For a long time scientists have wondered about streaks they were seeing on Martian slopes. Devin Waller, who works for the California Science Museum used to work on the Mars Rover Project. For three years she studied the Martian surface working on a safe place for rover "Curiosity" to land.
She's thrilled scientists have strong evidence now that those streaks are actually flowing water kept liquid by perchlorates in the water. That makes the water not good for us earthlings if we were on Mars, but it represents another possibility that they are be some form of life on the red planet even if it might be very small.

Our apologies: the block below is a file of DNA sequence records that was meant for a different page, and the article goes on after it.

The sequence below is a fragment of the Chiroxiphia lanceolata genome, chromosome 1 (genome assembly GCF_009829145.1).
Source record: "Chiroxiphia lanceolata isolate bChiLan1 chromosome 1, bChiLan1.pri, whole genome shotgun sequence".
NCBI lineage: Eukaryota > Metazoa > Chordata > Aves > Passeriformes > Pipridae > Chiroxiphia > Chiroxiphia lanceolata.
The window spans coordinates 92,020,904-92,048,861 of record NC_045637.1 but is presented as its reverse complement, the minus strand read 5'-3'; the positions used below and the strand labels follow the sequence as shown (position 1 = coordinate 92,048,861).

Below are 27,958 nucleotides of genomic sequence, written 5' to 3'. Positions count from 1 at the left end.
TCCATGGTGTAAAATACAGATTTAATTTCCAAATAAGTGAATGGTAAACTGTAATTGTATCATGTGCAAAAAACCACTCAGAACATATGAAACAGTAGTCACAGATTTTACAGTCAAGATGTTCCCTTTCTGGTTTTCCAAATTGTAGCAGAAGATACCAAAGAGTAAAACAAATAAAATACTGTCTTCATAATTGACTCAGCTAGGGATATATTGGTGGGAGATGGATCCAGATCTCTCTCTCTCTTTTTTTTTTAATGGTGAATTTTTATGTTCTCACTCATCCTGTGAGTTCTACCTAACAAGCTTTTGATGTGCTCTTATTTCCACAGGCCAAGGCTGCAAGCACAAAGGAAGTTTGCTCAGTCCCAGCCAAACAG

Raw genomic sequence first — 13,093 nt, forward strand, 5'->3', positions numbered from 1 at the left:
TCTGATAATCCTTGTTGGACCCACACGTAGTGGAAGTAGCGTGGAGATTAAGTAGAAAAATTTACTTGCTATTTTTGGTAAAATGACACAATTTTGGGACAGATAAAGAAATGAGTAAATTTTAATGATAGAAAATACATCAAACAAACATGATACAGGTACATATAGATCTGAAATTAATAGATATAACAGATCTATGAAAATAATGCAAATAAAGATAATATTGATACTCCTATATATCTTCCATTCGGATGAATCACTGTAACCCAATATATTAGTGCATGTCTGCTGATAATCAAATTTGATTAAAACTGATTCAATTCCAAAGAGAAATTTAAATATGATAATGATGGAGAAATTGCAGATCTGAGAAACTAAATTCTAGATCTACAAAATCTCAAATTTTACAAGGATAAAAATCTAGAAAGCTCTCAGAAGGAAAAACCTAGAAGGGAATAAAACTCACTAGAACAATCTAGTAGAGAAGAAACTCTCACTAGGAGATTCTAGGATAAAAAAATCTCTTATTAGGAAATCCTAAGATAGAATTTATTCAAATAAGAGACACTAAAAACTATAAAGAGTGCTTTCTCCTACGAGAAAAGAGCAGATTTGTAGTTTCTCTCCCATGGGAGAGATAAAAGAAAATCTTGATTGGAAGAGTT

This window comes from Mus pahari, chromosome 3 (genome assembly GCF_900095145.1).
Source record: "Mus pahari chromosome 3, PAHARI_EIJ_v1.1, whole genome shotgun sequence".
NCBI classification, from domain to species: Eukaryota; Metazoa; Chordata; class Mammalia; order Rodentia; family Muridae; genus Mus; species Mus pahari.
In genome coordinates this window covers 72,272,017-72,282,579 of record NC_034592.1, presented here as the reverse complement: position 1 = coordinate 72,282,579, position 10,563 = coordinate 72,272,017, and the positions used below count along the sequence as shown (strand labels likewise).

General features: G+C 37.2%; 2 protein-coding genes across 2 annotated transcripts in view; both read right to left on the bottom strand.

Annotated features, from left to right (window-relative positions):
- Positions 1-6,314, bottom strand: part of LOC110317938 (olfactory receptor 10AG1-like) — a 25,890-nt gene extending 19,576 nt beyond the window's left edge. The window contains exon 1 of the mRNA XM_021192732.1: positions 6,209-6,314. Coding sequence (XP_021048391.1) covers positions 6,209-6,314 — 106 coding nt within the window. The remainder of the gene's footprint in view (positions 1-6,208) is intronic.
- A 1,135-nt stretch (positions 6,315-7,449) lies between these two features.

Leslie Tamppari is Deputy Project Scientist for the Mars Reconnaissance Orbiter Project. That's the orbiter that took the latest images of the streaks. Spectrometers were used to determine what is in the streaks and that's how they determined the water was salty due to the perchlorates.
Says Tamppari, "My understanding is that there are some organisms that could make use of the perchlorate at a nutrient. So, it's possible but we don't have any detection of that yet."
But, the thought to many at JPL where NASA's Mars program is supervised is tantalizing. "People are super excited about this," Tamppari says.